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To stop animal slaughter during Bakrid, Vadodara group buys goats and sheep

Author: Aditi Raja
Publication: The Indian Express
Date: June 2, 2019
URL:      https://indianexpress.com/article/india/to-stop-animal-slaughter-during-bakrid-vadodara-group-buys-goats-5761178/lite/?__twitter_impression=true

The group has purchased close to 100 sheep and goats from an animal mandi in Surat as of now, and plans to buy livestock from other places, too.

A group of “animal rights activists” in Gujarat’s Vadodara has decided to purchase all goats and sheep from animal markets in the state in order to “rescue them from being slaughtered during Bakrid”. The group, which calls itself “Sarvadharm Jeevdaya Samiti”, had earlier launched a campaign to ban export of goats and sheep to the Middle East.

“We are not against any religion nor is this campaign against any religion. We strive to increase awareness about animal rights and want to get more people voluntarily join our cause. We are animal lovers who are appalled by the inhuman treatment meted out to these silent creatures,” said Rajeev Shah, secretary of Shri Vadodara Panjrapole, which manages two animal shelters in the city.

According to Shah, who is also an honorary member of All India Animal Welfare Board, the group has purchased close to 100 sheep and goats from an animal mandi in Surat as of now, and plans to buy livestock from other places, too.

“Since Bakrid is still away, we were able to purchase goats at a very low cost. We got 94 goats for about Rs 1.5 lakh. As Bakrid will draw closer, one goat will cost about Rs 15,000-20,000. At the moment, the traders are willing to sell at a lower cost.”

The group’s next halt will be the weekly animal market at Goghamba in Panchmahal district.

“From Goghamba, we will go to other parts of Gujarat where there is some distress among farmers due to drought-like situation which is prompting them to sell their animals for slaughter even through illegal channels. We have already made it clear that our panjrapole in Vadodara has enough space and funds. We can take in as many animals as needed to save them from being slaughtered… We have a new facility in Darjipura, where we are sheltering all the rescued goats. Right now, we are purchasing directly from the breeders. Once the middlemen buy these goats for commercial sale during Bakrid, the prices will soar,” Shah added.

The group, which had launched a signature campaign in the city earlier this month to urge the BJP government in the state to ban export of goats to the Middle East, said, “We have received support from our patrons to the extent that one of them issued a cheque of Rs 15 lakh to us and said we must use the money to buy as many goats as we can to stop the mindless slaughter during Bakrid.”

When asked if buying goats seem like the best option to curb slaughter, Shah said, “We are trying our best. At least we will be able to save as many as we can if not all.”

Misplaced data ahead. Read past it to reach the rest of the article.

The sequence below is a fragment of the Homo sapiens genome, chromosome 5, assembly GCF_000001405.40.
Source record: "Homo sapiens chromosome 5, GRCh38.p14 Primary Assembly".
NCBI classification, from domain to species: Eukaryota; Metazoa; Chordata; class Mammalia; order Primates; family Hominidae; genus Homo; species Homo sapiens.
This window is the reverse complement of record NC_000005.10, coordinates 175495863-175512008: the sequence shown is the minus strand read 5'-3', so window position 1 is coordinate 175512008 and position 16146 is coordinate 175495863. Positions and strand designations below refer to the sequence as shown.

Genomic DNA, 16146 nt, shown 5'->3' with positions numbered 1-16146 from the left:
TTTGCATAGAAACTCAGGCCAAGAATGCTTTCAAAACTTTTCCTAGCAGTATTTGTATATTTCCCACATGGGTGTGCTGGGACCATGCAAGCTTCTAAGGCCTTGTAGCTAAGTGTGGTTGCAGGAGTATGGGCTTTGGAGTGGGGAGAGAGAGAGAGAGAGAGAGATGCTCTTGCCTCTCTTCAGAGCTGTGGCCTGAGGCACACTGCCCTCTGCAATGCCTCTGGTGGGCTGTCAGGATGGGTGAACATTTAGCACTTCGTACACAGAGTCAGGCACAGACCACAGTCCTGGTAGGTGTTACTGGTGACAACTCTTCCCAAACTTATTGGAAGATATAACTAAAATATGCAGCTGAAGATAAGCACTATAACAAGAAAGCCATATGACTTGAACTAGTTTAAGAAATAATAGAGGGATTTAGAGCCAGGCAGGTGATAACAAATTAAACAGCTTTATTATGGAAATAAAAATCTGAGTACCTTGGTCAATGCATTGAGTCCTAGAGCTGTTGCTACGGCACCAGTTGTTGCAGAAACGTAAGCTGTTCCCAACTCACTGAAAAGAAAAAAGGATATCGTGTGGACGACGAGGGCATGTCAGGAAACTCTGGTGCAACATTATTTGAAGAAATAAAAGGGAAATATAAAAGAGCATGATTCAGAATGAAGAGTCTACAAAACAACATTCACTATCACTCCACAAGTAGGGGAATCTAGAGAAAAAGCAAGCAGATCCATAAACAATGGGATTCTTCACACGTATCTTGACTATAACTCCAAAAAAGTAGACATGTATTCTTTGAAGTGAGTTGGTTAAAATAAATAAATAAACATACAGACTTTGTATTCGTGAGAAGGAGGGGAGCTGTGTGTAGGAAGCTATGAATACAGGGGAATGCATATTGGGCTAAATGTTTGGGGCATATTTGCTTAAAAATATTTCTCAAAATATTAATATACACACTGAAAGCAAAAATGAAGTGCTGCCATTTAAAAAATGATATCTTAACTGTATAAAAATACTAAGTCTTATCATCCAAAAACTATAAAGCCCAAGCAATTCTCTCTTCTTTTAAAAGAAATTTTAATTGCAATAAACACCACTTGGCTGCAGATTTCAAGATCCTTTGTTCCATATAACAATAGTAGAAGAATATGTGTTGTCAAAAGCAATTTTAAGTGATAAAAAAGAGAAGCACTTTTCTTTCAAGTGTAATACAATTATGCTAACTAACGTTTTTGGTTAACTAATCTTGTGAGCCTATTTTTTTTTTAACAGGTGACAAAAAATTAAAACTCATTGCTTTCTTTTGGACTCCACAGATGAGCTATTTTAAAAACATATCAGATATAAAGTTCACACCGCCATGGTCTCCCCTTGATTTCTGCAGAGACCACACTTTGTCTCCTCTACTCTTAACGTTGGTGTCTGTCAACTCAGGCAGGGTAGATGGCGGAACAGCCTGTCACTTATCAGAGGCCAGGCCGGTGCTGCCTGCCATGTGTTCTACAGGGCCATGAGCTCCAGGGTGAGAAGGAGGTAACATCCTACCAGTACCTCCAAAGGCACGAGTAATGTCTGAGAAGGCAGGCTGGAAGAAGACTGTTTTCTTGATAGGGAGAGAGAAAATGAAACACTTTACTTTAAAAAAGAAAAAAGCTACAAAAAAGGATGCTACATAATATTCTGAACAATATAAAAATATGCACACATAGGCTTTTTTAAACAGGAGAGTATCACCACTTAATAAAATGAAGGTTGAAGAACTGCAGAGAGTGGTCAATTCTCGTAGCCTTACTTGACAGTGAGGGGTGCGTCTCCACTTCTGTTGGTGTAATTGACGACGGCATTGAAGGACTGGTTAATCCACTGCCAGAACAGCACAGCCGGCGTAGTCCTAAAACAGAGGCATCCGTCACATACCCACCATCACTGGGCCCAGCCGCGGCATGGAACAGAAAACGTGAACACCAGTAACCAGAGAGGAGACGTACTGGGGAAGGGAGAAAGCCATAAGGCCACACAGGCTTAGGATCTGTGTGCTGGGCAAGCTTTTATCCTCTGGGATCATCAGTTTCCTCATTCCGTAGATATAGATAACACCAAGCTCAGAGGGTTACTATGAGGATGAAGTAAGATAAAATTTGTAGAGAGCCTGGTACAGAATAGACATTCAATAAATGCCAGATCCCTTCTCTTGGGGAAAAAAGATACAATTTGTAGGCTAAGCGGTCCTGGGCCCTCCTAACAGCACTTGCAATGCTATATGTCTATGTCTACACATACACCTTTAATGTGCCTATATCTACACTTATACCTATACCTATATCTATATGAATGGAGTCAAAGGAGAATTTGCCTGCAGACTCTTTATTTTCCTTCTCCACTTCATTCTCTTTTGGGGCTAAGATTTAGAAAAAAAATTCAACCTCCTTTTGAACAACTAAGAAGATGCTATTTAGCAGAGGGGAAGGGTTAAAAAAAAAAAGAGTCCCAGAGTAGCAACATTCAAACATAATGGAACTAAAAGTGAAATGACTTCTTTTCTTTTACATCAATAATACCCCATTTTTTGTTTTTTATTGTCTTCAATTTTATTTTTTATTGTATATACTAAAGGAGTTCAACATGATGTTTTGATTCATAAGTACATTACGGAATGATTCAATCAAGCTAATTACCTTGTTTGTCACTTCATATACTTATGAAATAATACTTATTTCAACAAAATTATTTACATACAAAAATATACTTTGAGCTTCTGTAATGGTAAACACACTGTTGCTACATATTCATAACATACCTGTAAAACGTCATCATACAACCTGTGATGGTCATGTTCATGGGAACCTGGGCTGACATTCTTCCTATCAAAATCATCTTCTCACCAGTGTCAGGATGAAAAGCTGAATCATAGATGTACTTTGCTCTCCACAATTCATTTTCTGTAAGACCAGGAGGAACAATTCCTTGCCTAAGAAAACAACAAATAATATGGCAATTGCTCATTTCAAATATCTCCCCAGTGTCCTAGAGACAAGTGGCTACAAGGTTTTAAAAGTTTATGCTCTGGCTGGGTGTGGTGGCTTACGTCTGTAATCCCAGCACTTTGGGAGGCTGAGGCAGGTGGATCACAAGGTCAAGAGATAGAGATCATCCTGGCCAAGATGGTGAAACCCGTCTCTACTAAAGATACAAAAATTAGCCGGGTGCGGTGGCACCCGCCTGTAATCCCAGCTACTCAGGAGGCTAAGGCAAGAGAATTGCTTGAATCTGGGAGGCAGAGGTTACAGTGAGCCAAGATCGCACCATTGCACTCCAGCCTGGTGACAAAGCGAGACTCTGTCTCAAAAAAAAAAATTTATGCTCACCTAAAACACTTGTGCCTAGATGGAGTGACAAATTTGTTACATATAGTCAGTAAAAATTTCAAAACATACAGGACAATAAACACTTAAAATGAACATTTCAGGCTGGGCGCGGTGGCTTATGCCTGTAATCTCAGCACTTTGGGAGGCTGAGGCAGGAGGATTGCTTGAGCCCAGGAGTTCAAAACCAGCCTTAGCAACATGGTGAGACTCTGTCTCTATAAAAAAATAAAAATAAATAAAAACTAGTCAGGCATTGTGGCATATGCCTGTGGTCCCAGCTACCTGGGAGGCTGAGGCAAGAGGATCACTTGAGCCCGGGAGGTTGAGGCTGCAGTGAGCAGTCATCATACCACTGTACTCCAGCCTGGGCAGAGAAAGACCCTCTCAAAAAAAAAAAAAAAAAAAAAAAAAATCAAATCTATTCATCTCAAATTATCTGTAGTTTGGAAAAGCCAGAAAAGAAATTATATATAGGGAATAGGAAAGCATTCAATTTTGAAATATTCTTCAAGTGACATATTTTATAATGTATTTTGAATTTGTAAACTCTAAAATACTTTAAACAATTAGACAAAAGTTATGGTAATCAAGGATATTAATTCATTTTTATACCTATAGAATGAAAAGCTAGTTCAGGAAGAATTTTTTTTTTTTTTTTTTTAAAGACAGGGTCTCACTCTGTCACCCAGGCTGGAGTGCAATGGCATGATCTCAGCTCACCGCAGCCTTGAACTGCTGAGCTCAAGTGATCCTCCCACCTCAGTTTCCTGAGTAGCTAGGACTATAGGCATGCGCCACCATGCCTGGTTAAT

“We are a group mostly comprising of Jain trusts. There are others also. There is a principle in Jainism that if you kill one living being, it is like killing many. And the corollary — if we save even one, we earn blessings. We are going by this principle,” said Rajendra Shah, Director, Animal Welfare Board, Government of Gujarat. He is also an honorary secretary of Jeevdaya group in Rajkot, which had petitioned the state government to ban export of livestock from Gujarat ports to the Middle East for slaughtering. His organisation was also behind the order to close down animal haats three years ago.

Muslim community leaders said that while animal activists have always been vocal about their opposition to Bakri Eid, the move to purchase goats and sheeps from the markets will only hamper their availability in some parts of the state.

“Following some incidents in the past and also a consistent opposition from animal rights groups across the world against the practice of sacrifice on Bakri Eid, the community leaders and even the Darool Uloom issued circulars last year advising members of the community to refrain from sharing videos of the sacrifice on social media or making a show of it. The ritual of sacrifice is meant to be an inherent, but an extremely private practice, and the restrain is necessary to make sure that the sentiment of other communities are not hurt in the process,” said Zuber Goplani, a Muslim social activist.

Meanwhile, local animal breeders said that Muslims prefer to purchase goats for sacrifice from breeding farms instead of mandis. “For Bakri Eid, special breeds of goats are reared for a couple of years before they are sold. Affording Muslim families book their goats at farms where the animals are fed a healthy diet. It also allows the buyers to choose popular goat breeds such as Jamnapari, Boer, Osmanabadi and even Beetal, which are not natives of Gujarat,” a private farm breeder from Vadodara district said on the condition of anonymity.
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